MicroRNAs (miRNA) are a class of small regulatory RNAs that mediate post-transcriptional silencing of specific target mRNAs. Our overall hypotheses are that miRNA expression is unique to tumor molecular phenotype;that miRNA expression levels at time of diagnosis predicts survival;and that miRNA expression is associated with inflammation-related genetic and lifestyle factors key to colorectal cancer (CRC). This study takes a two pronged approach to addressing our hypotheses. While we propose to validate previously identified miRNAs that have been identified as associated with CRC (either by differential expression or from assessment of mutations), we will add to the field through discovery of new and important associations that may be unique to specific molecular phenotypes, to polyp to cancer progression, and to survival. We will analyze the expression of 866 human miRNAs using data derived from tumor and paired normal tissue at time of diagnosis from: 1660 people with incident colon cancer;840 people with incident rectal cancer;and 350 polyps from our colon and rectal cases who reported a prior polyp;5% of tumors, will be analyzed for quality control. Our total assessment will be on 5475 samples. We will extend the validation of previously identified mutated miRNAs and differentially expressed miRNAs to determine if these alterations are associated with specific tumor molecular phenotype, inflammation-related factors, clinical factors and survival. Important miRNAs will be validated using TaqMan-based assays. Associations will be tested based on differential expression for both individual and groups of miRNAs using recent extensions of several statistical methods including ANOVA, logistic regression, and Cox proportional hazards models. Our sample size allows for both a training and validation component, and provides sufficient statistical power to meet the study goals. MiRNAs that are differentially expressed in polyps and in subsequent tumors will provide new insights into targets for screening and treatment and differential miRNAs that function as the """"""""driver"""""""" vs. the """"""""passenger"""""""" in the carcinogenic process. Testing of mutated miRNAs identified from sequencing in conjunction with tumor phenotype, clinical, and survival data will further validate the importance of these miRNAs, and provide insight as to which CRC molecular pathway the miRNAs function. Our rich dataset of lifestyle, genetic, clinical and prognosis, and tumor molecular phenotype on 2500 CRC and paired normal tissue allows us to examine factors that are associated with miRNAs in a large set of population-based cases. The miRNAs identified in these analyses will elucidate pathways important in the etiology of CRC and will provide insight into potential targets for screening and treatment.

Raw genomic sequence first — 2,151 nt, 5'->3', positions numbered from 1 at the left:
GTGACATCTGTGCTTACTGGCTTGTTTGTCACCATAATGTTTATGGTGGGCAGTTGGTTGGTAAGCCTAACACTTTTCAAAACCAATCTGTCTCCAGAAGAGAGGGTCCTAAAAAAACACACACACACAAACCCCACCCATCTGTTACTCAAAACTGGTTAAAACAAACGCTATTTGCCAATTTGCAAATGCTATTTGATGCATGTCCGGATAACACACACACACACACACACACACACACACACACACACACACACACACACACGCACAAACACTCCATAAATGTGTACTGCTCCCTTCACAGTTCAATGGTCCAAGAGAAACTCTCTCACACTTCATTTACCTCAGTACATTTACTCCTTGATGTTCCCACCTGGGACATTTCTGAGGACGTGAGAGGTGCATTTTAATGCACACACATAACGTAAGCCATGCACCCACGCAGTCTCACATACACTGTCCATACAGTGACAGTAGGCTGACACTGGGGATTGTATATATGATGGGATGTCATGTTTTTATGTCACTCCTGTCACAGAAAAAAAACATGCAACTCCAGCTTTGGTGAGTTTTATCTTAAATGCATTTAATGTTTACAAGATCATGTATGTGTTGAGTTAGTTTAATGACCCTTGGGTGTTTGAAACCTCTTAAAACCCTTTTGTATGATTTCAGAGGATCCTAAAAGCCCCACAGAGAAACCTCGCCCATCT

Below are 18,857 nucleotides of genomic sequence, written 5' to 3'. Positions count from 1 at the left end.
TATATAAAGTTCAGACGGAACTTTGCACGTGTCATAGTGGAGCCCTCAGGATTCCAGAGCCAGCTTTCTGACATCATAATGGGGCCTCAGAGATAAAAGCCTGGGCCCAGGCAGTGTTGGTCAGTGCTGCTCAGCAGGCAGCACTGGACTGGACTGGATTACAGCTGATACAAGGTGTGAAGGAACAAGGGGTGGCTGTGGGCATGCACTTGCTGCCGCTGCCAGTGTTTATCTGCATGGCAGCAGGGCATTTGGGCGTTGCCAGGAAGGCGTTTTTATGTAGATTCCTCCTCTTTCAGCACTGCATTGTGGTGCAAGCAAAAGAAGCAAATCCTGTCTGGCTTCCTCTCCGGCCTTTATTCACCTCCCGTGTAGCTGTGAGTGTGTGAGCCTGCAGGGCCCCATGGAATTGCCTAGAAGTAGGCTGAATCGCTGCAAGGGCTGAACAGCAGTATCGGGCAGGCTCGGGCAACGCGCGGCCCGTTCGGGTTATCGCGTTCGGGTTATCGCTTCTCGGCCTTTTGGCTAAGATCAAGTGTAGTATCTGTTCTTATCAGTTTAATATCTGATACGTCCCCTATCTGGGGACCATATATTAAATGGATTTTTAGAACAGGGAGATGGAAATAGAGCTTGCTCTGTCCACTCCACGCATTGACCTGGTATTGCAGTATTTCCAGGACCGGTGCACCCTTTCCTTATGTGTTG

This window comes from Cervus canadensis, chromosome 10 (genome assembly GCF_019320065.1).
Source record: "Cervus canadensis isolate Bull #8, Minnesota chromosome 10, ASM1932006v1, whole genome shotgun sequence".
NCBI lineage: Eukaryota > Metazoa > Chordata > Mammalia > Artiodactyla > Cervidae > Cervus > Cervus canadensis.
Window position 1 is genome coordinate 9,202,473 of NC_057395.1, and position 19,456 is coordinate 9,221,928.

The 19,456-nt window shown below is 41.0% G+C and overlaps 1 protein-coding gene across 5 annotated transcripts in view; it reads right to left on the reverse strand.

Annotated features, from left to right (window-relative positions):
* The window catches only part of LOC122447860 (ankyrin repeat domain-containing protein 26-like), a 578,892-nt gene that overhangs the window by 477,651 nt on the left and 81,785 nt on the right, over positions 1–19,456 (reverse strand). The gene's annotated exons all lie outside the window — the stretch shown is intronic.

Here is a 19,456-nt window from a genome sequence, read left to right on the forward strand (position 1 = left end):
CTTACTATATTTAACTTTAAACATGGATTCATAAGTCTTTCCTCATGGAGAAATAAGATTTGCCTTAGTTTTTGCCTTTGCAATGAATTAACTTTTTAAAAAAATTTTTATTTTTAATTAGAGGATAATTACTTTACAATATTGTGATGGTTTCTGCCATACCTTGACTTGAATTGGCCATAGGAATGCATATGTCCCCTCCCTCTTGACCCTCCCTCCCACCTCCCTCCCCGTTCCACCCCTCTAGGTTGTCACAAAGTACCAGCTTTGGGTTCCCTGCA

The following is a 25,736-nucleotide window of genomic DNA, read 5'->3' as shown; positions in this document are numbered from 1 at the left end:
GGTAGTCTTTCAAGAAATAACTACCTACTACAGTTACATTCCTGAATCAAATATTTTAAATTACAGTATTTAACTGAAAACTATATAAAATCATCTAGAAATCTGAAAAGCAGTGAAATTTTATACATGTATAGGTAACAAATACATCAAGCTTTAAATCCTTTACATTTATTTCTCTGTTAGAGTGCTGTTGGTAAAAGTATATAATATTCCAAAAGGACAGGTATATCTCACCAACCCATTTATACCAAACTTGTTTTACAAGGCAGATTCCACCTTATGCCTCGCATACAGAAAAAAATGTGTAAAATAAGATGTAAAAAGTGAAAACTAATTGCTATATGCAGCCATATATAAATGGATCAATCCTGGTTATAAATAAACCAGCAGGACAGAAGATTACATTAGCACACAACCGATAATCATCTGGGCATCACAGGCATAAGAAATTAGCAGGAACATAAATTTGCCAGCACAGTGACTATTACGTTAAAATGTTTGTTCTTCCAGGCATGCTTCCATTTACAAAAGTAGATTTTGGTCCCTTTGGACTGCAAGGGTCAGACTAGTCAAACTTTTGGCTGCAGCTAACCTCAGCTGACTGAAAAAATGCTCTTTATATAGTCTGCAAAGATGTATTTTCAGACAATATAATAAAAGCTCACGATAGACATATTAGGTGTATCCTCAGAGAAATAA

Public Health Relevance